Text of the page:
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Math Help - Question 2

  1. #1
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    Question 2

    A triangular number is the sequence:
    1,3,6,10,15,21,...

    A square number is the sequence:
    1,4,9,16,25,...

    Show that there are these two sequences contain infinitely many same numbers, i.e. 1 and 1.
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    Quote Originally Posted by ThePerfectHacker View Post
    A triangular number is the sequence:
    1,3,6,10,15,21,...

    A square number is the sequence:
    1,4,9,16,25,...

    Show that there are these two sequences contain infinitely many same numbers, i.e. 1 and 1.
    To clarify: You mean that the set of numbers that belong to both the triangular sequence and the square sequence has an infinite number of members?

    -Dan
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    Quote Originally Posted by topsquark View Post
    To clarify: You mean that the set of numbers that belong to both the triangular sequence and the square sequence has an infinite number of members?

    -Dan
    Yes
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  4. #4
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    I do not understand the last line of the solution?
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    Hello, TPHacker!

    Generally, with this type of problem we can generate solutions
    with a recurrence formula of the form:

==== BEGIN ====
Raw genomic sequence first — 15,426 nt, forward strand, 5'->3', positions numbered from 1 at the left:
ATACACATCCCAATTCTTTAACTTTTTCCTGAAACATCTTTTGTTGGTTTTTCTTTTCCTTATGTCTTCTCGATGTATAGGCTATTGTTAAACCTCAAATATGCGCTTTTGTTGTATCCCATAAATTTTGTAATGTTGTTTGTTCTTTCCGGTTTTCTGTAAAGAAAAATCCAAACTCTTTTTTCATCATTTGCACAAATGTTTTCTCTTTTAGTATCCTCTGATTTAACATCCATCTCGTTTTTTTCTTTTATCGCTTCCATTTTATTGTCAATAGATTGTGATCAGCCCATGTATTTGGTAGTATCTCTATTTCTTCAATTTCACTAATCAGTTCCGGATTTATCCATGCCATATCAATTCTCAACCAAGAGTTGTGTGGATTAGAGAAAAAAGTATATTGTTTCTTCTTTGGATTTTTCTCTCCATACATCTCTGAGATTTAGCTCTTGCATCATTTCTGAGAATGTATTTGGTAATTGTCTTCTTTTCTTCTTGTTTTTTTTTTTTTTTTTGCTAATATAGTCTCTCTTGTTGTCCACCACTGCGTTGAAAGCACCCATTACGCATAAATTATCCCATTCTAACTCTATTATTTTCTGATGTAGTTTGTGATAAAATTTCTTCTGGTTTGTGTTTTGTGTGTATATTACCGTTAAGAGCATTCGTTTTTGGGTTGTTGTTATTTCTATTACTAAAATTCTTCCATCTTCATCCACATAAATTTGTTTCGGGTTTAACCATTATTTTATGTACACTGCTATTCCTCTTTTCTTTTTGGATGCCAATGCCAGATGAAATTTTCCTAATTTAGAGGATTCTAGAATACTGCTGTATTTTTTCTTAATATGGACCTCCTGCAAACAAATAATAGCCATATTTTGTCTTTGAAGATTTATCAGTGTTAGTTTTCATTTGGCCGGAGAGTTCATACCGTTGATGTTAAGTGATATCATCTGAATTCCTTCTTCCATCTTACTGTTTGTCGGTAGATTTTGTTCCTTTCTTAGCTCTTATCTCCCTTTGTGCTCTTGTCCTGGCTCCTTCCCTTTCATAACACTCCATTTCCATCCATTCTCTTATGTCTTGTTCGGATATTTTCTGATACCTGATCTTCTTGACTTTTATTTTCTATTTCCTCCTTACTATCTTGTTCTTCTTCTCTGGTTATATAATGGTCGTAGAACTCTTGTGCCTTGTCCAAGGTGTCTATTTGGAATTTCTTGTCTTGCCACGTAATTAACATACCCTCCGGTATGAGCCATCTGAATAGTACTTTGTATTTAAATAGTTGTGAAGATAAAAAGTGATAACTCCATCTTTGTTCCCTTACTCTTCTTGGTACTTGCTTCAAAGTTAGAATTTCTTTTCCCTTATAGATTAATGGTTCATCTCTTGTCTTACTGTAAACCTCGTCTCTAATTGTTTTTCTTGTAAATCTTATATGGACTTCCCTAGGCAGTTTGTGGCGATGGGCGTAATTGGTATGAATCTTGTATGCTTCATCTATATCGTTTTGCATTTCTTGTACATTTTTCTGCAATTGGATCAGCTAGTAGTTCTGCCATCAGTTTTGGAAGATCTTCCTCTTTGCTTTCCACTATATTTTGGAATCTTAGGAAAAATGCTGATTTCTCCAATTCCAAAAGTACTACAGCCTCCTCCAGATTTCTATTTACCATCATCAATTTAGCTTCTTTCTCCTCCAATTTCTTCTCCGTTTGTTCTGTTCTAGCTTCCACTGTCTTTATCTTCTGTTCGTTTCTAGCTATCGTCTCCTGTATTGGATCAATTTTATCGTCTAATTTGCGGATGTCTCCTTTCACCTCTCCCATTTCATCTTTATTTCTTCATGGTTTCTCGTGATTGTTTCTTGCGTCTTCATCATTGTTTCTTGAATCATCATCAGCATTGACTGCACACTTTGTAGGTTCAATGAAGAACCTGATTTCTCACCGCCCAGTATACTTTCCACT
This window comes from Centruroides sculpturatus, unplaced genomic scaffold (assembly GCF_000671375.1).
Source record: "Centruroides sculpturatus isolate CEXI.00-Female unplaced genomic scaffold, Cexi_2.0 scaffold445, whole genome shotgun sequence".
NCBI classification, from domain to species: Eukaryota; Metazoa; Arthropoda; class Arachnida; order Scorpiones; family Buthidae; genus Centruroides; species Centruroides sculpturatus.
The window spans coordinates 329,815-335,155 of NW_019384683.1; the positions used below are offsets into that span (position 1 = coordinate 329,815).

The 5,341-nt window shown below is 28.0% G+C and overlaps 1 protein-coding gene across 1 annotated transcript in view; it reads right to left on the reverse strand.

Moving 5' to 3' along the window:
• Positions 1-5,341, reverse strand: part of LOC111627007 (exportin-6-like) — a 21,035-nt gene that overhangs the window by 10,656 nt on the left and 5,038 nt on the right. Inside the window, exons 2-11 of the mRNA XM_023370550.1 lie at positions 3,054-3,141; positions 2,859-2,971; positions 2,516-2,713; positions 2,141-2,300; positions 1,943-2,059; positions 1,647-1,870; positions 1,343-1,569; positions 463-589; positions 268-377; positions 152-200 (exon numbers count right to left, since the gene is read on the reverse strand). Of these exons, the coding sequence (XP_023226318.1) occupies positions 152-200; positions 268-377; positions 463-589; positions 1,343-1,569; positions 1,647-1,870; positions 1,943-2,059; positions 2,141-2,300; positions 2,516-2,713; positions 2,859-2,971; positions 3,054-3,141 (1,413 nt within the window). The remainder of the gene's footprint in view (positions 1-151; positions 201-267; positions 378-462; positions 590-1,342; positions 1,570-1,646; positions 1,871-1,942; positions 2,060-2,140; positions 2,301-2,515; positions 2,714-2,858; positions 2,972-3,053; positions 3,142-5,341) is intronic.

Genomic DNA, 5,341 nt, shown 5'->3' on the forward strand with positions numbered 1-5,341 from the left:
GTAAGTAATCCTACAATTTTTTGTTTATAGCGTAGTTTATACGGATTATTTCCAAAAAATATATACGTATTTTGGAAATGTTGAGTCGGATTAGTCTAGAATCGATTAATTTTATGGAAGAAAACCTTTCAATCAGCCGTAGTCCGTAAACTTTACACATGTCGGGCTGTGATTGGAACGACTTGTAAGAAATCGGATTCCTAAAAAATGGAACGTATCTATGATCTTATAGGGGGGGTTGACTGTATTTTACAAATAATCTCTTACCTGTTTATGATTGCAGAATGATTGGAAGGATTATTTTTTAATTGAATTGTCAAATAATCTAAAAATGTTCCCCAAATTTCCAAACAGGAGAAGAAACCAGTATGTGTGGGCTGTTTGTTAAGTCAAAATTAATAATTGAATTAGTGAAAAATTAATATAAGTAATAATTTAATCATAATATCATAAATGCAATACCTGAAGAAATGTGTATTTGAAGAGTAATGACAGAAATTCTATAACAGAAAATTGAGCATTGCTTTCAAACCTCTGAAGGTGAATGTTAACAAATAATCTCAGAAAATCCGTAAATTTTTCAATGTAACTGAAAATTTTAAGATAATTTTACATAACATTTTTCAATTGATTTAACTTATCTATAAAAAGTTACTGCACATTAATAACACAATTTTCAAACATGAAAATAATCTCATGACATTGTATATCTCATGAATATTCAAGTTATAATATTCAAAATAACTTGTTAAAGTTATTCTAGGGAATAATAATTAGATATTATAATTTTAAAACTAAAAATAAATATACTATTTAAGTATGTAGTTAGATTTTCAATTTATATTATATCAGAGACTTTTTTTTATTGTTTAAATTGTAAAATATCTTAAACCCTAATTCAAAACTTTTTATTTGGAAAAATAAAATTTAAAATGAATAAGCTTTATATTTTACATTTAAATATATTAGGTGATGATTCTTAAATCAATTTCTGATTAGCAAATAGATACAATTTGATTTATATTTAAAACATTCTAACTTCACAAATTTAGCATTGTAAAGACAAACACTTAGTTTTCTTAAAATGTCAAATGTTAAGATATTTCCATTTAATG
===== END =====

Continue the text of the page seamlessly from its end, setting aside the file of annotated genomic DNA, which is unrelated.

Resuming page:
. . nth term .= .k(preceding term) (term before) ... for some constant k.


    In short, I "eyeballed" it . . .

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  6. #6
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    Beautiful job Soroban +rep+
    Never seen it done like that.
    Your own solution?

    I have modified (not really the right word) your recurrence relation into a different form:
    ---
    I always tried to show that the cubic sequence and triangular sequence only have a trivial solution i.e. 1. And it seems to be true for higher orders also but I was unable to prove that, you know how?
    Attached Thumbnails Attached Thumbnails Question 2-picture6.gif  
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  7. #7
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    Hello again, TPHacker!

    I got a different closed form for the recurrence.

    It's not my own solution; I learned the method from a few of my books.
    You may have seen something similar while exploring.

    Now that LaTeX is back, I'll revise this post.


    We have the recurrence: . f(n) \:=\:6\cdot f(n-1) - f(n-2)

    Assume that f(n) is exponential: . f(n) \:=\:X^n

    The equation becomes: . X^n \:=\:6X^{n-1} - X^{n-2}

    Divide by X^{n-2} and we have: . X^2 - 6X + 1 \:= \:0

    . . which has roots: . X \:=\:3 \pm 2\sqrt{2}


    We form a linear combination of the two roots:
    . . f(n) \:=\:A(3 + 2\sqrt{2})^n + B(3 - 2\sqrt{2})^n

    To solve for A and B, we use the first two values of the sequence:

    . . \begin{array}{cc}f(1) \:= \\ f(2) \:=\end{array} \begin{array}{cc} A(3 + 2\sqrt{2}) + (3 - 2\sqrt{2})\\ A(3 + 2\sqrt{2})^2 + (3 - 2\sqrt{2})^2\end{array}\begin{array}{cc}= \:1 \\ = \:6\end{array}

    Solve the system and get: . A \,= \,\frac{1}{4\sqrt{2}},\;\;B \,= \,-\frac{1}{4\sqrt{2}}

    Therefore: . f(n) \;= \;\frac{(3 + 2\sqrt{2})^n - (3 - 2\sqrt{2})^n}{4\sqrt{2}}


    By the way: . 3 \pm 2\sqrt{2} \:=\:(1 \pm \sqrt{2})^2

    . . so you can rewrite the formula if you like . . .

    Last edited by Soroban; October 23rd 2006 at 12:14 PM.
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    Besides for Soroban's solution.... I have 3 more (1 of which I am too lazy to post).

    Let t_n be the n-thtriangular number.

    Solution 1)
    If t_n is a square then t_{4n(n+1)} is a square. How you are suppopsed to see that, I have no idea.

    Solution 2)
    Following the start of Soroban;s solution we arrive at the square root of 8k +1, which is the "Pellian equation". Thus it has infinitely many solutions.
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